Weekly Cannabis Roundup September 25
September 25, 2020 12:38 pm ET
Estimated Read Time: 3 Minutes
This week in our cannabis news roundup, interstate cannabis commerce are on the horizon. Florida patients now have access to edibles as long as they do not resemble any form that appeals to children. Lastly, the MORE Act has once again been delayed.
The Alliance for Sensible Markets seeks to initiate interstate commerce between consenting legalized states
The organization explains that this “will bring investment, expansion, business formation, and tens of thousands of jobs in the midst of a historic recession.”
Oregon governor Kate Brown is the first and only to sign a bill that would allow legal businesses to export cannabis products to other legal states
No other governor has done so at this time.
Logistics are also unclear as there is little in the way of accommodation for exporting cannabis through states that prohibit cannabis.
Hemp exports are even still seized despite the fact that it became legal in the 2018 Farm Bill
But stay tuned as this could mean HUGE changes that are in favor of cannabis access.
Florida patients, you now have access to medical edibles!
Florida’s medical cannabis legislation has been a work in progress ever since it became legal in 2016.
Tinctures and oils were initially available, smokeable flower followed a few years later, all the while medical edibles were put on the back burner due to developing regulations.
But that part is now complete and patients can legally incorporate edibles into their treatment plans.
Florida law mandates that edibles must take the form of lozenges, baked goods, chocolates, gelatins, or drink powders,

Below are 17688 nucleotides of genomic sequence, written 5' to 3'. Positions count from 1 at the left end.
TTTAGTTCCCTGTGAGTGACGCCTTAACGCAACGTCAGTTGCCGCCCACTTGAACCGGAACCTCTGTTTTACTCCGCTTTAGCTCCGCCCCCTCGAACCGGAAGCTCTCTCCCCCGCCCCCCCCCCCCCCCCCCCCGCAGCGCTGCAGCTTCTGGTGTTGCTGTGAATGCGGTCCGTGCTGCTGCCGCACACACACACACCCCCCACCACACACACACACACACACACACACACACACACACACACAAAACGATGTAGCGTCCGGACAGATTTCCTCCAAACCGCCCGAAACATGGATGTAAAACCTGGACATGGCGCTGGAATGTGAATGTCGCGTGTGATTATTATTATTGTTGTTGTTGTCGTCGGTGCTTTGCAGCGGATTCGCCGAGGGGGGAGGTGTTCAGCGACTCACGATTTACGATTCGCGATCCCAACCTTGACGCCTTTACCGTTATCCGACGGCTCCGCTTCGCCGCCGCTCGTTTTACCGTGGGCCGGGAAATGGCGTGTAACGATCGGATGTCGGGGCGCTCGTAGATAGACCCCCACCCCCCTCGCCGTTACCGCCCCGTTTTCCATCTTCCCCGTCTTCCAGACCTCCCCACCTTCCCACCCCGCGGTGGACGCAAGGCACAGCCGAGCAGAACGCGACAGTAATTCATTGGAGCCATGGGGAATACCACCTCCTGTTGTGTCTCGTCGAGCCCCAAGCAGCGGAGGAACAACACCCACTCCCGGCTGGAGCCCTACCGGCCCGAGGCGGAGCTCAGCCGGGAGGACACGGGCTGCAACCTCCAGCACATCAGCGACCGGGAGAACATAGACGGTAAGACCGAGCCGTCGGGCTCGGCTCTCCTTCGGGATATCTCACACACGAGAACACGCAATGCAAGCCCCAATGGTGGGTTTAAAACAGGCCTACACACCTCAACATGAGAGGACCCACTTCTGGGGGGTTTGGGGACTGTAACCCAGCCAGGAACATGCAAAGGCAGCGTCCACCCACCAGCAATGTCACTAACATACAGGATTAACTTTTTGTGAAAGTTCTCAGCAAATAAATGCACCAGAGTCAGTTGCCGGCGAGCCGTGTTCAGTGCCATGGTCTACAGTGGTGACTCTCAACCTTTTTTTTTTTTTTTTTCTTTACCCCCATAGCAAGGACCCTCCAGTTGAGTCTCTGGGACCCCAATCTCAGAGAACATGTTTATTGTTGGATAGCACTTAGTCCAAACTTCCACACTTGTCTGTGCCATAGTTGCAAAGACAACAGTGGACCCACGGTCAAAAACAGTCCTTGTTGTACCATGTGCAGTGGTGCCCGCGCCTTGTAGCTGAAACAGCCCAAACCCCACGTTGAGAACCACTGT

They may not be offered in bright colors, or in a form that appeals to children.
They must be mindfully packaged so as not to resemble any candies that are currently available on the commercial market.
And lastly, Congress has delayed voting on the MORE Act until later this year
In a disappointing move, Democratic leaders have decided to delay the vote on cannabis decriminalization to instead shift the focus on preventing a COVID-related government shutdown.
The vote is set to take place AFTER the November election
The MORE Act would decriminalize marijuana at the federal level by removing it from the Controlled Substance Act, it would give states individual power to develop their own regulations, it would expunge cannabis-related convictions, and levy a cannabis tax that would be invested back into communities harmed by the failed War on Drugs.
Cannabis advocates across the country voiced their displeasure over the decision citing that it was not just a delay for much-needed cannabis reform but for social justice as well.
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